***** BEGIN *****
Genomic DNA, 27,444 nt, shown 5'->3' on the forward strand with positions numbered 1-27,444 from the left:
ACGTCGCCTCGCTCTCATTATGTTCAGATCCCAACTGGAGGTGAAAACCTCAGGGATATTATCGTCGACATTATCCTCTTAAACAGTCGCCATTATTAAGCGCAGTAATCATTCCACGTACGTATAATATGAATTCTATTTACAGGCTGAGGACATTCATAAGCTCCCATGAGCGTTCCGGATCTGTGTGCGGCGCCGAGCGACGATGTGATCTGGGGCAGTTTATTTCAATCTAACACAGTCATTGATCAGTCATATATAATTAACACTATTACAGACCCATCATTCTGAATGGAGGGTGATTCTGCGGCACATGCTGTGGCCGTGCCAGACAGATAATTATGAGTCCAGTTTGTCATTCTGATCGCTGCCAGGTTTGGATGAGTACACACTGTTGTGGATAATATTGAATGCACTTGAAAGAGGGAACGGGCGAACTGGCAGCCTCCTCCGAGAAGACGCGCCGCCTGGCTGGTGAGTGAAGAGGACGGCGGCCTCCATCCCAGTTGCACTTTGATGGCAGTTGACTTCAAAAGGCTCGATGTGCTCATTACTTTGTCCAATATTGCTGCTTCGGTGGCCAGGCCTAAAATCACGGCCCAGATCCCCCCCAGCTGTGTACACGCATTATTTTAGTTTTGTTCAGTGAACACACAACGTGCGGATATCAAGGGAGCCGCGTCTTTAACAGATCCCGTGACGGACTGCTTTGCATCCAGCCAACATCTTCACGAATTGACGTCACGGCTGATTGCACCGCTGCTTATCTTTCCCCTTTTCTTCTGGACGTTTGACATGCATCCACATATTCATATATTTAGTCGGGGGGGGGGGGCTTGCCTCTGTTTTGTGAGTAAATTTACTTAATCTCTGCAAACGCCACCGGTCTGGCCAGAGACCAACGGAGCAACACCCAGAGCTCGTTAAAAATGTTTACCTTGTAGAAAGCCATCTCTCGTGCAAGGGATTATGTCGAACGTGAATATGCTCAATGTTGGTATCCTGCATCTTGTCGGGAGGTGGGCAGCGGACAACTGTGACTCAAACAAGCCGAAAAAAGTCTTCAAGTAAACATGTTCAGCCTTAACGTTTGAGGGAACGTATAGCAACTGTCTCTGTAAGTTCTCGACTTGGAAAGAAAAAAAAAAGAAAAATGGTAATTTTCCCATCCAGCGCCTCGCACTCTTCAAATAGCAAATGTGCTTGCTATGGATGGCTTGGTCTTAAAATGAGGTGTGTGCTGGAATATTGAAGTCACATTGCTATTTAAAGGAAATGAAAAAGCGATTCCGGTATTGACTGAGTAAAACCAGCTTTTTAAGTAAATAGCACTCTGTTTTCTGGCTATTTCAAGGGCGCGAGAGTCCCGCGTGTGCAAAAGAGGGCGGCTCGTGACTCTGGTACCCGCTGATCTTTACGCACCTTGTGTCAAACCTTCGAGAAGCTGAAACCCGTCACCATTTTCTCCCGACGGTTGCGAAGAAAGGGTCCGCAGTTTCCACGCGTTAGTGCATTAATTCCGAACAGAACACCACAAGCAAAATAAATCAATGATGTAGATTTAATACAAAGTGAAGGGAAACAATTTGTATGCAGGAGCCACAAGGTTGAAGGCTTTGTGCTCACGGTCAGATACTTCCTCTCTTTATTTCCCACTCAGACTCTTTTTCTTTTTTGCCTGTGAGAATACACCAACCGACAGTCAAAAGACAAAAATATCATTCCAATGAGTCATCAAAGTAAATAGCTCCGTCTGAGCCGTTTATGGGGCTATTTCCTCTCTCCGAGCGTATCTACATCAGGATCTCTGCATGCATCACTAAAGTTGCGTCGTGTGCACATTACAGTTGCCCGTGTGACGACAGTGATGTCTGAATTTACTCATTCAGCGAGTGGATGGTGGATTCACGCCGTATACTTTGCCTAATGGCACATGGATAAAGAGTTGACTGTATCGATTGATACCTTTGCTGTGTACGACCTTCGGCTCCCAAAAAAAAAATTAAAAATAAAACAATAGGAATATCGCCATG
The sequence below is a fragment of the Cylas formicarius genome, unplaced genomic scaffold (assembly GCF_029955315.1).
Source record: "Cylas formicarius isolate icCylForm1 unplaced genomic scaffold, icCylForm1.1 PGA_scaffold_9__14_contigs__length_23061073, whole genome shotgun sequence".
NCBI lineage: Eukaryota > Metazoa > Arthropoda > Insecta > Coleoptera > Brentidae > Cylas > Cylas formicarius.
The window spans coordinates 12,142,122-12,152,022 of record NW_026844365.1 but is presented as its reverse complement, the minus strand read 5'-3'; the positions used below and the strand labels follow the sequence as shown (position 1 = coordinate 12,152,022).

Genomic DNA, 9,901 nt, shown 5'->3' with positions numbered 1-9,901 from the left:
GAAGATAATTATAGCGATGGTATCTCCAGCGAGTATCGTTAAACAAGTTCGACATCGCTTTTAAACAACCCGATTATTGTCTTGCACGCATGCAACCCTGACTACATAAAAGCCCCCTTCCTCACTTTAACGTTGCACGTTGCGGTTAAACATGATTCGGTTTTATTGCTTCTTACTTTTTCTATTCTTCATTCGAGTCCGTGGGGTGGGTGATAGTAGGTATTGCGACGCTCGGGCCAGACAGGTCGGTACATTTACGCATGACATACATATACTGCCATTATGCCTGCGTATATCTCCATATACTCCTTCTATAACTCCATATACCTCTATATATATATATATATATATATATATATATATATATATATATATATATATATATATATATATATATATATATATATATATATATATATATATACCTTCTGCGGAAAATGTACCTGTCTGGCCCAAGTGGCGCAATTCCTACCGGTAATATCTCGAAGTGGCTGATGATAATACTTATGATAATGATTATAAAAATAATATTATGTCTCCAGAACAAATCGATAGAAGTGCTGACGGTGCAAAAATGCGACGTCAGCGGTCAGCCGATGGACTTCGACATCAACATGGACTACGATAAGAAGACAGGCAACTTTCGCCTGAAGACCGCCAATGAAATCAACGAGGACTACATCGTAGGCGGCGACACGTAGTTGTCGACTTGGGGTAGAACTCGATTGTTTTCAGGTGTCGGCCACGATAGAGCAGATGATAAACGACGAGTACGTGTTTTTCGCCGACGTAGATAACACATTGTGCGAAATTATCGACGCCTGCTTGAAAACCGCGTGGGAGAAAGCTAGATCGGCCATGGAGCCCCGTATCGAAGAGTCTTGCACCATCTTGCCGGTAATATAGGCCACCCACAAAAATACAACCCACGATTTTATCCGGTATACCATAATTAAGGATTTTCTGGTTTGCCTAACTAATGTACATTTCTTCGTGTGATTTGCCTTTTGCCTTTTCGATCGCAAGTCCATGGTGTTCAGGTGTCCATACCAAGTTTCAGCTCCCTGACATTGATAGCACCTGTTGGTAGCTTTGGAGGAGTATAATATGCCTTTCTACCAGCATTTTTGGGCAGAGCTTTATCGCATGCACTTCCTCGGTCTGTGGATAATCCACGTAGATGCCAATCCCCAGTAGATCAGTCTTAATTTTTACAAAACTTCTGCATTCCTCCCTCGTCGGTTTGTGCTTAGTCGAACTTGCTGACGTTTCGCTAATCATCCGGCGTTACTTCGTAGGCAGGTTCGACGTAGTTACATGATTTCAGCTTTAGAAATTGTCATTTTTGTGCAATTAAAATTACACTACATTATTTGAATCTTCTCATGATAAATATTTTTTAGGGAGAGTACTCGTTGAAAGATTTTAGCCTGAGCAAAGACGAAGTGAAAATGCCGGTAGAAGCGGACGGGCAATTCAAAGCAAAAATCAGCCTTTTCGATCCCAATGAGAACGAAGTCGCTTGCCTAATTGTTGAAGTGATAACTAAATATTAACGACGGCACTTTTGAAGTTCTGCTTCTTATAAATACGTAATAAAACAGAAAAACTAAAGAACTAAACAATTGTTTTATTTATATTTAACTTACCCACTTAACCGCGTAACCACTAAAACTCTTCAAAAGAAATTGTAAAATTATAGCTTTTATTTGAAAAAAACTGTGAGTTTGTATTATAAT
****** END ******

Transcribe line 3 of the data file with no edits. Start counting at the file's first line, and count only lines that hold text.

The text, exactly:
The sequence below is a fragment of the Cylas formicarius genome, unplaced genomic scaffold (assembly GCF_029955315.1).